Sauber’s renewal of its Alfa Romeo title partnership deal – which Reuters reports has now been confirmed for 2023 – extends a unique Formula 1 arrangement for another season.
Alfa Romeo is a ‘works’ F1 team in the loosest possible sense. It is an extreme interpretation of an advertising campaign – title sponsorship with the perks of that sponsor being a famous car brand rather than some cryptocurrency or NFT nonsense.
The purpose of the way this deal is structured is to keep the options open for both parties. While the Alfa Romeo money and prestige are obviously of importance to Sauber, it is not as though it shapes its entire infrastructure. And while being in F1 is of great interest to Alfa Romeo, that’s only the case while this cut-price approach remains valid.
The arrangement currently works well for both parties. Alfa Romeo CEO Jean-Philippe Imparato – whose reported remarks today come ahead of any planned official announcement – is particularly pleased with what he describes simply as a “fantastic return on investment” for his company.
“It was very simple, the guide we had together with Fred [Vasseur] is I want to be ‘up’,” Imparato told The Race about the requirements from Alfa Romeo’s side for 2022.
“Progress. P8, P7, P6, P5, I don’t care. Up. And with the right level of return on investment in terms of exposure of Alfa Romeo, compared with the investment we make.
“Formula 1 is a fixed marketing expense. And if you want to justify in front of our people in the company that you are spending a huge amount of money in Formula 1, you must have the right return on investment. It’s key.
“So we said on the competition side, we want to be up. And on the marketing side we want to be above in terms of return on investment.
“I have to say that I benefit from the fantastic movement of Formula 1. The trend is positive and ROI [return on investment] is positive.”
Sauber was something of a gamble for Alfa Romeo. Tying yourself to a back-of-the-grid team isn’t a good look for a premium manufacturer.
But even that level of visibility in F1 seemed to be ticking some important boxes at Alfa Romeo and the pitch from Sauber and team boss Frederic Vasseur was ‘hold on, because this is going to get better on-track’.
Alfa Romeo is on an upward trend and its gamble on sacrificing 2021 to focus on the new technical regulations is paying off. After the team finished eighth, ninth and ninth in the constructors’ championship in its three years as Alfa Romeo so far, it is currently sixth in the standings with new signings Valtteri Bottas and Zhou Guanyu.
That puts it on course to score its best championship finish since 2013, before it fell into financial ruin, which this era of Sauber ownership rescued it from.
And Imparato says there are various reasons why Alfa Romeo decided to trust Sauber, with a mix of past loyalties playing into the decision he made, after taking charge of the company last year, to renew the deal with the inclusion of annual assessments.
“It’s a bet,” he says. “And not only a bet by the way because the first time we met with Fred Vasseur was probably in April or May and we had to take the decision in July.
“Sometimes in life, it’s something you feel at first sight.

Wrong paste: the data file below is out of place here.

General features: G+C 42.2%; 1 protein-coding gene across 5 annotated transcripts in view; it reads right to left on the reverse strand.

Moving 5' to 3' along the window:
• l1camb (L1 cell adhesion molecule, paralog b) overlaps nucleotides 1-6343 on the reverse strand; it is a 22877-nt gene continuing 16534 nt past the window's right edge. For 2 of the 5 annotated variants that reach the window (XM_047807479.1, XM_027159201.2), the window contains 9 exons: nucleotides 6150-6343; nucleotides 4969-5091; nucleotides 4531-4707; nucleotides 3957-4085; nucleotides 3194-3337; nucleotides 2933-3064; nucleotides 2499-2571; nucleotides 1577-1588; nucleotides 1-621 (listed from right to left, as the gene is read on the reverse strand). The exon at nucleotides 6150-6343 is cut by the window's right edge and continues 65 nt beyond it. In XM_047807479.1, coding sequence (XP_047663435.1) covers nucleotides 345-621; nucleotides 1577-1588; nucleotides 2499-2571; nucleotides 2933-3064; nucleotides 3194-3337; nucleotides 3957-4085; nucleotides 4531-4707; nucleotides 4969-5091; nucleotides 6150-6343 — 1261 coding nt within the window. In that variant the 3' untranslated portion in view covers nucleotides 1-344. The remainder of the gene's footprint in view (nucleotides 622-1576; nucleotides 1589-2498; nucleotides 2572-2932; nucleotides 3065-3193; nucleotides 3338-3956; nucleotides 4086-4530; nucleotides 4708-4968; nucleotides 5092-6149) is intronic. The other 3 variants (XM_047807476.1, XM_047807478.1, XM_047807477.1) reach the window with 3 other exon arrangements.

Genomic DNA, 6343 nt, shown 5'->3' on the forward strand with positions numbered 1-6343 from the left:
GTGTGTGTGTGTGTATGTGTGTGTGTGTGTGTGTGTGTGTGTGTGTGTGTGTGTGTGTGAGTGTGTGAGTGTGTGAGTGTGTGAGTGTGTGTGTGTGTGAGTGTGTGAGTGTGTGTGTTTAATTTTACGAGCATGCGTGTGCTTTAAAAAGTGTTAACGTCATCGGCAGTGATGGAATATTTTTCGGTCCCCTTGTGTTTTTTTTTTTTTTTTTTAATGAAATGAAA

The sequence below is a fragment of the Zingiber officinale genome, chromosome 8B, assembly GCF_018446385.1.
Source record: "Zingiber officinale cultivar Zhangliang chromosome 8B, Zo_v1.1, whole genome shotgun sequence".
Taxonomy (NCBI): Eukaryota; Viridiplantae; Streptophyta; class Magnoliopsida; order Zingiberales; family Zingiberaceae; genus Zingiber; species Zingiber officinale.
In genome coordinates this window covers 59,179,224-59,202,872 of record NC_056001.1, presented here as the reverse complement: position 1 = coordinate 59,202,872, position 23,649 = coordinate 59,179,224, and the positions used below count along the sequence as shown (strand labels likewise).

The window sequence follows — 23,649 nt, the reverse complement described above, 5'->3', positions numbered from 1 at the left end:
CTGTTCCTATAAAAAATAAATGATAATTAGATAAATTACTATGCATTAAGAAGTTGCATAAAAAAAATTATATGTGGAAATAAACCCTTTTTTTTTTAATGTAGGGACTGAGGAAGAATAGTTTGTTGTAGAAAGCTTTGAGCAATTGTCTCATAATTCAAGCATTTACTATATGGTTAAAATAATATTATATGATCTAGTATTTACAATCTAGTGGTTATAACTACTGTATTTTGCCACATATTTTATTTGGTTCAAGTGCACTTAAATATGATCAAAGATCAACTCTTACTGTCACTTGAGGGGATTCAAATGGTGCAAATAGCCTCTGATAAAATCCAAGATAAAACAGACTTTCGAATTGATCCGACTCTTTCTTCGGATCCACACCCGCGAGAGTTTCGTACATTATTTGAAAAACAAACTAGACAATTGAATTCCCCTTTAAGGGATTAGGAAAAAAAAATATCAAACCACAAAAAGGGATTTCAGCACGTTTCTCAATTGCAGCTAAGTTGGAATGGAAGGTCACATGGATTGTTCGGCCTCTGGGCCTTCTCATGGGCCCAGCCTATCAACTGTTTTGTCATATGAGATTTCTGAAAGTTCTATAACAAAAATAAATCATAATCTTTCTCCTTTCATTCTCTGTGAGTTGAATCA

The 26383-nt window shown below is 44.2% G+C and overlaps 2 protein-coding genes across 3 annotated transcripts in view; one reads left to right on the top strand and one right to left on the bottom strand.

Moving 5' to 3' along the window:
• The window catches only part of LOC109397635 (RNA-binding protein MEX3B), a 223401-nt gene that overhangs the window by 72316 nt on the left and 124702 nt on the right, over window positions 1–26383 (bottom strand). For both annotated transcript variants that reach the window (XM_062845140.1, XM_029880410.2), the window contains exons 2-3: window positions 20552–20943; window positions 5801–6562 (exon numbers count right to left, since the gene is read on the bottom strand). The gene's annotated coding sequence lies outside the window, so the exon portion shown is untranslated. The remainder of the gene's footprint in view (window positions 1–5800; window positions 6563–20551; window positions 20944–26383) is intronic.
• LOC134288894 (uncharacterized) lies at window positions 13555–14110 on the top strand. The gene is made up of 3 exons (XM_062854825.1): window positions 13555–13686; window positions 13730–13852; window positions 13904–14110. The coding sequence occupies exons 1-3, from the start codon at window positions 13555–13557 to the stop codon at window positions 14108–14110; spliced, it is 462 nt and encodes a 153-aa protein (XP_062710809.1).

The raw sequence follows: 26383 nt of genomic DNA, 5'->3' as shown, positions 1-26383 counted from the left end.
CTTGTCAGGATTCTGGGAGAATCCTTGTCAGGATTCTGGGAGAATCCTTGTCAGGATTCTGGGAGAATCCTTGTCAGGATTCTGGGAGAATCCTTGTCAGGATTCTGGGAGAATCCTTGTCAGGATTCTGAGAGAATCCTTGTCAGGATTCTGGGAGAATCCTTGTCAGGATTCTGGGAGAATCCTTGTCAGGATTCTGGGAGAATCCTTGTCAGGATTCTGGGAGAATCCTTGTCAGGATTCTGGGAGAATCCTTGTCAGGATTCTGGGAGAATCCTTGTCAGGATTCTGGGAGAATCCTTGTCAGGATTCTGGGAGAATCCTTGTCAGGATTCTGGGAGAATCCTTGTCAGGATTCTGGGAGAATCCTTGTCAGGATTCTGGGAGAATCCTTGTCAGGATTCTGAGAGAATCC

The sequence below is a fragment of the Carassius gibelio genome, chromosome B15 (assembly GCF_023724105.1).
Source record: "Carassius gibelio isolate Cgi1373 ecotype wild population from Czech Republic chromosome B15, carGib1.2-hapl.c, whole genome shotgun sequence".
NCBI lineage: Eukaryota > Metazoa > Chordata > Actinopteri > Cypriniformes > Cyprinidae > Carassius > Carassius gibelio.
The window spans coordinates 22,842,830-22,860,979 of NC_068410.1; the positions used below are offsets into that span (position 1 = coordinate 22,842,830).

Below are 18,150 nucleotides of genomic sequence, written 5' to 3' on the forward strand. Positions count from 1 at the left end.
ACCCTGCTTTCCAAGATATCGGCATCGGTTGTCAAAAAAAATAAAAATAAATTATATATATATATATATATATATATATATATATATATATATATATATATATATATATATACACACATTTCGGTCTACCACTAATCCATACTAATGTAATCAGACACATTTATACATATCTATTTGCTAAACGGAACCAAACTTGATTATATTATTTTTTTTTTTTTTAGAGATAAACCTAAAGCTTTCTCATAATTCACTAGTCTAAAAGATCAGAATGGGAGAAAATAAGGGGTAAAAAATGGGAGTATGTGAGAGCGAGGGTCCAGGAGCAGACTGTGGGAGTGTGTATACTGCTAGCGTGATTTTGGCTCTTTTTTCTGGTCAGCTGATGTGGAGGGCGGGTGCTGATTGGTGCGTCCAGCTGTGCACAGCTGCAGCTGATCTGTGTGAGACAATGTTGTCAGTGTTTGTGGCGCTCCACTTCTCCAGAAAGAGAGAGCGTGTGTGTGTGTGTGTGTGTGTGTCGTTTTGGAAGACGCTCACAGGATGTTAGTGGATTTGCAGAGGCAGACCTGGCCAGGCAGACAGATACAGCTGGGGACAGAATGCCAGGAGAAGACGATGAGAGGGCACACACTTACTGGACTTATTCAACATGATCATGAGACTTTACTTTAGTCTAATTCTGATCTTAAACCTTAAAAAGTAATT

“We have a positive, good contact with Fred and the team. I highly appreciate the support for years from Finn Rausing. Not only with the team, but Alfa Romeo. And I highly appreciate that.
“So, in this company, Alfa Romeo, we are a tribe. We are not a brand. And a tribe means loyalty as well. So, we do not forget where we are coming from. We do not forget the guys who trusted us. We do not forget the fact that one day Mr [Sergio] Marchionne put Alfa Romeo back in Formula 1.
“This is key, and we highly value, highly respect that. And as we do not want to change every morning, we consider that the partnership with Sauber is stable.
“You have to understand that I don’t want to change strategy every morning. Because the world is fragmented. Because we can be at war tomorrow morning. Because we can face huge problems in so many areas of business. OK – but we want to be stable.”
The flexibility of this relationship is a great fit for Imparato, who you can probably tell is dead against any kind of binding long-term agreement. The same attitude that means Alfa Romeo’s unlikely to ever be a true F1 manufacturer under Imparato’s leadership also facilitated this deal (which works so well for Alfa Romeo) in the first place.
It’s why Imparato’s not blind to the potential consequences of Audi’s interest in Sauber, for example, but is also pretty non-plussed about how that could end up killing off his own company’s partnership.
The nature of the original deal means a short-term extension is all their fresh commitment can be. But that’s by design.
If Alfa Romeo is to exit F1 in the next few years, it will do so after a spell of great value. Imparato sees it that plainly. That’s why the deal has reportedly been re-confirmed and takes the form that it does, Sauber operating the team and Alfa Romeo, in Imparato’s words, only caring about the “activation” it can do around F1.
“Some of our competitors are very heavily locked in,” he says.
“Sauber is not locked. We are not locked. But we are working together because we love motorsport. That’s it.
“It is another business model invented in this type of discipline that is probably different to what we did in the past.”